Songlines #3 – She Moved Through the Fair

What song means the most to you and why?

Una chose She Moved Through The Fair

My young love said to me my mother won’t mind,
And my daughters won’t slight you for your lack of kine,
He went away from me and this he did say,
‘It will not be long love til our wedding day.’

He went away from me and he moved through the fair,
And slowly I watched him move here and move there,
He went his way homeward with one star awake,
As the swan in the evening moves over the lake.

The people were saying no two were e’er wed
But one has a sorrow that never was said,
And I smiled as she passed with her goods and her gear,
And that was the last that I saw of my dear.

I dreamed last night that my young love came in,
He came in so sweetly, his feet made no din;
He came close beside me, and this he did say,
‘It will not be long love, till our wedding day.’

5 comments so far

  1. practical psychologist on

    Must confess that songlines have never really moved me. However, one song I am currently enjoying (for the second time around) is Janis Ian’s ‘At Seventeen’. Written for teenage girls of course but a lovely song and a lovely lyric.

    I leaned the truth at seventeen that love was meant for beauty queens
    And high school girls with clear-skinned smiles who married young and then retired.
    The valentines I never knew, the Friday night charades of youth
    Were spent on one more beautiful. At seventeen I learned the truth.
    And those of us with ravaged faces, lacking in the social graces,
    Desperatly remained at home, inventing lovers on the phone
    Who called to say, “Come dance with me,” and murmured vague obscenities.
    It isn’t all it seems at seventeen.
    A brown-eyed girl in hand-me-downs whose name I never could pronounce
    Said, “Pity, please, the ones who serve; they only get what they deserve.
    The rich relationed hometown queen marries into what she needs.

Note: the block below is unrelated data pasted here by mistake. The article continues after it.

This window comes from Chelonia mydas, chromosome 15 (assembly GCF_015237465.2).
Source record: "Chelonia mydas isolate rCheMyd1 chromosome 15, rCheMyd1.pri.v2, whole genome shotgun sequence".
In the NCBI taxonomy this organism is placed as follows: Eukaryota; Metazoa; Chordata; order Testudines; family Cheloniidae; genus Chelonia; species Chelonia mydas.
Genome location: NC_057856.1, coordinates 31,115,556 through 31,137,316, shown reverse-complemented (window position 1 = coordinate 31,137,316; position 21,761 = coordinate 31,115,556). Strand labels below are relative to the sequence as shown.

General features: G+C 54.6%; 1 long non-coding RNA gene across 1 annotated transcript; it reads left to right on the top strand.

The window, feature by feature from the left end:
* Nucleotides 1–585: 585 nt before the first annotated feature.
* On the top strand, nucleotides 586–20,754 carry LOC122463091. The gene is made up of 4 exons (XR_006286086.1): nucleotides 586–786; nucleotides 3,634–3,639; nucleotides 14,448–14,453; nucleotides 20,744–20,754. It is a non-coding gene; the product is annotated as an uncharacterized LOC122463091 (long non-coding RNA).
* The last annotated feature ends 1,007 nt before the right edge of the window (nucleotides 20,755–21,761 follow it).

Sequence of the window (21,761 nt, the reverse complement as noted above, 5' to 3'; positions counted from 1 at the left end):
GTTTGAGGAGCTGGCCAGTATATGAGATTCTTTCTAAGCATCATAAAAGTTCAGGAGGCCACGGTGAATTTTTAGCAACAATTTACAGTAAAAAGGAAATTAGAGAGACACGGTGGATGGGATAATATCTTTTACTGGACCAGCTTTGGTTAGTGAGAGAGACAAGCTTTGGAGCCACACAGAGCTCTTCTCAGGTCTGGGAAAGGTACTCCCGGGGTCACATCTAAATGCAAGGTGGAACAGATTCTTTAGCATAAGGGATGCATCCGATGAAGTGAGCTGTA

A guarantee of company and haven for the elderly.”
    Remember those who win the game lose the love they sought to gain.
    In debentures of quality and dubious integrity.
    Their small-town eyes will gape at you in dull surprise when payment due
    Exceeds accounts received at seventeen.
    To those of us who know the pain of valentines that never came,
    And those whose names were never called when choosing sides for basketball.
    It was long ago and far away; the world was much younger than today
    And dreams were all they gave away for free to ugly duckling girls like me.
    We all play the game and when we dare to cheat ourselves at solitaire.
    Inventing lovers on the phone, repenting other lives unknown
    That call and say, “Come dance with me,” and murmur vague obscenities
    At ugly duckling girls like me at seventeen.

  2. ArkAngel on

    I didn’t mean ‘songlines’ as in ‘lines from songs’ but in the sense of indigenous Australian culture [] (as addressed in Bruce Chatwin’s eponymous book) and then extrapolated to capture the global travel of music and its universality.

    Next time I see you in person I’m going to whip out the ol’ taperecorder and ask you to answer the Songlines question: What song means the most to you and why?

    Not sure my initial posts have been brilliant in capturing that the core of these posts are the MP3 interview recordings (have tried to make that clearer).

  3. practical psychologist on

    I might then struggle with this. I am not sure any really means that much to me. I tend to play something to death which I love but can then never listen to it again. Great for musical exploration but no good for loyalty. This makes it very difficult to speak about anything with emotion because it is retained only for the period in which I can listen to the song. Although I take your point I presume you would not be allowing allowing instrumentals? They often mean more to me.

    Will however, give some thought before I next see you.

  4. ArkAngel on

    Instrumentals are fine (mine [not yet posted] is one).

  5. […] Songlines #3 – She Moved Through the Fair […]

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